Medically reviewed by Kristin Hall, FNP
Written by Apostrophe Team
Last updated 2/1/2023
Lucky guys: compared to 22 percent of adult women who regularly struggle with acne, only about five percent of men do.
But that doesn’t take into account random pop-up events, like pimples after shaving, which can be quite frustrating, painful, and common.
Acne from shaving acne is especially common if you shave daily.
Read on to discover how to save face and take care of your skin to prevent acne after shaving — yes, even if you have sensitive skin.
Contact dermatitis, the scientific name for skin irritation triggered by an allergic reaction (say, to a fragrance that doesn’t work with your skin type) or external exposure to something sharp (like razor burn), is a painful yet avoidable skin condition.
Shaving-related dermatitis can be caused by everything from a dull razor blade to a less-than-optimal water temp, to even using the wrong products for your specific skin conditions.
It can lead to everything from folliculitis (the scientific term for a hair follicle that becomes inflamed and looks like a razor bump), to razor burn, to ingrown hairs, or even pimples after shaving.
Even though men with curly hair struggle most with ingrown hairs that can look like shaving acne, this skin problem can happen to any guy — after all, even if you don’t have curly hair on your head, we’ve all shaved our pubic hair at some point, right?
Teenage acne is also common, which is exacerbated by shaving over those pesky pimples.
If you already have zits and are shaving with acne, it can actually make that acne worse.
If this is the case, experimenting may be the best solution. Try shaving with both an electric razor and disposable blade razors to see if one leads to fewer pimples after shaving, and be sure whatever razor you use is sharp.
Also, don’t forget to be gentle and move slowly for optimal skincare and a smooth shave.
It’s also worth reminding everyone that shaving with acne can also lead to bacterial infections and other skin issues.
The only certain way to avoid razor bumps or acne after shaving is, well, to skip shaving altogether.
But if you’re not sold on rocking a beard, follow these do’s and don’ts to steer as clear of pimples after shaving as possible.
Time it right. The best time to shave is post-shower, since your skin is warm, damp, and clear of grime and dead skin cells that can get lodged in your razor. If you choose to shave sans-shower, try a warm compress (place a clean, warm, and wet washcloth on your skin to soften dry skin and open up the follicles).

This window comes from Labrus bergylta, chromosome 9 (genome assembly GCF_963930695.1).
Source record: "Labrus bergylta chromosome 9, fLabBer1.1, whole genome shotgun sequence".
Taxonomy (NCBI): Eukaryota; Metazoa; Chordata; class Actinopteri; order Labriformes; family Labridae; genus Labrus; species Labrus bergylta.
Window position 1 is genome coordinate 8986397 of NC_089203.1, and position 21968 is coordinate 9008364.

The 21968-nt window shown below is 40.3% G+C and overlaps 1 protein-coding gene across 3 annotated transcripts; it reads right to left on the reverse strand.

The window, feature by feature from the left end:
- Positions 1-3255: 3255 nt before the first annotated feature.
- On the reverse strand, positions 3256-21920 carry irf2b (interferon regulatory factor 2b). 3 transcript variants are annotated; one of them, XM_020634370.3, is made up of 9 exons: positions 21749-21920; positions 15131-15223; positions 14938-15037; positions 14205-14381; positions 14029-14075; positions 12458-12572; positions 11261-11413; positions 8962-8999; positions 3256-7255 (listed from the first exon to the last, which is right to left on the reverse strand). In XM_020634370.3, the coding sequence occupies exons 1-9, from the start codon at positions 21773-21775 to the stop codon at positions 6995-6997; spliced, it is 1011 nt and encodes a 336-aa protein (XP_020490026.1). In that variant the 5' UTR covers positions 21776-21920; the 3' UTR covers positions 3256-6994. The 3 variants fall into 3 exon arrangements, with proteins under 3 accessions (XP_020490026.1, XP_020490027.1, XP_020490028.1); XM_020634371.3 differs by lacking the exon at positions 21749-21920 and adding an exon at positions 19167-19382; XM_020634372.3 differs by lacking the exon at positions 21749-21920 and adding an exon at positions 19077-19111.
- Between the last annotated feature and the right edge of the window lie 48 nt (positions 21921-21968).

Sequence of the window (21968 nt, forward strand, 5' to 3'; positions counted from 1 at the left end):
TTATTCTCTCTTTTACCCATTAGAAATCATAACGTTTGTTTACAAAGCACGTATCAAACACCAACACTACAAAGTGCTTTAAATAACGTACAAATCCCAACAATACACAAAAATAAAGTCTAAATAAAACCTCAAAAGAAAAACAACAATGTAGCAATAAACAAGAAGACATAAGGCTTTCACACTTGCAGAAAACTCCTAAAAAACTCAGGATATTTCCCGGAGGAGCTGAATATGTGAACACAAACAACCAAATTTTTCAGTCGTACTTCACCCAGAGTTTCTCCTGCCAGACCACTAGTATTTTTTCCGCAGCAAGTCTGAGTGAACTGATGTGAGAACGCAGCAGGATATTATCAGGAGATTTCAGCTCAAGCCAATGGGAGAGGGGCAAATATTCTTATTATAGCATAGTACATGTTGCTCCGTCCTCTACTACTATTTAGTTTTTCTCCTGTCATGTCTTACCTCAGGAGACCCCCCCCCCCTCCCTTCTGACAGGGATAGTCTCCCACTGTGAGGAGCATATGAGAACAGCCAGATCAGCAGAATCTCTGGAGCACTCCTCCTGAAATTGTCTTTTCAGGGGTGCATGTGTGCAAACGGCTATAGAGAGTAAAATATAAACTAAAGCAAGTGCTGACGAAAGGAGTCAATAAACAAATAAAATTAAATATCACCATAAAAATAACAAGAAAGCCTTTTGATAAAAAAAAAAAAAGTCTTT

Lather up. If your skin isn’t quite moist enough, splash it with warm water, then apply a shaving cream, oil, or gel that matches your skin type. If you have sensitive skin, be sure to seek out a shaving cream that’s gentle.
Follow directions. Shave with the grain, or in the direction of hair growth — not against it. This will help you avoid both razor burns and pimples after shaving.
Wash up. Rinse the razor clean after each and every swipe. After you completely finish shaving, clean the razor with hot water once more and store it in a dry location so the blade itself can dry completely between each shave.
Replace parts regularly. If you own a disposable razor, change it every five to seven shaves to limit potential irritation or acne after shaving. Subscription services can make it a breeze to stay on track if you tend to forget.
What you do the other 23.75 hours of the day also makes a big difference in your risk of developing pimples after shaving.
Aim to wash your face — including the area with facial hair — twice daily (morning and night) with gentle skin cleansers.
As children, we all have that moment. We see our dads shaving in the mirror one morning and we think, “Man, I can’t wait to shave, too.”
But it’s not easy. Especially if you’re not shaving properly or taking improper care of your skin.
Using a warm wet towel before you shave (or shaving fresh out of the shower) when your pores are open is ideal.
Experiment with electric and traditional razors to see which irritates your skin less. Keeping your clippers and blades clean of bacteria and debris. Taking care of your skin.
These are all helpful tips in your fight against post-shave pimples. To learn more, you can read our article on chin acne.
Tanghetti, E., Kawata, A., Daniels, S., Yeomans, K., Burk, C., Calendar, V. (2014, February) Understanding the Burden of Adult Female Acne. Retrieved from https://www.ncbi.nlm.nih.gov/pmc/articles/PMC3935648/
Litchman G, Nair PA, Atwater AR, et al. Contact Dermatitis. updated 2021 feb 7. In: StatPearls internet. Treasure Island (FL): StatPearls Publishing; 2021 Jan-. Available from: https://www.ncbi.nlm.nih.gov/books/NBK459230/ Acne-Like Breakouts Could Be Folliculitis. (n.d.). American Academy of Dermatology. Retrieved from https://www.aad.org/public/diseases/a-z/folliculitis
Hair Removal: How to Shave. (n.d.). American Academy of Dermatology. Retrieved from https://www.aad.org/public/everyday-care/skin-care-basics/hair/how-to-shave
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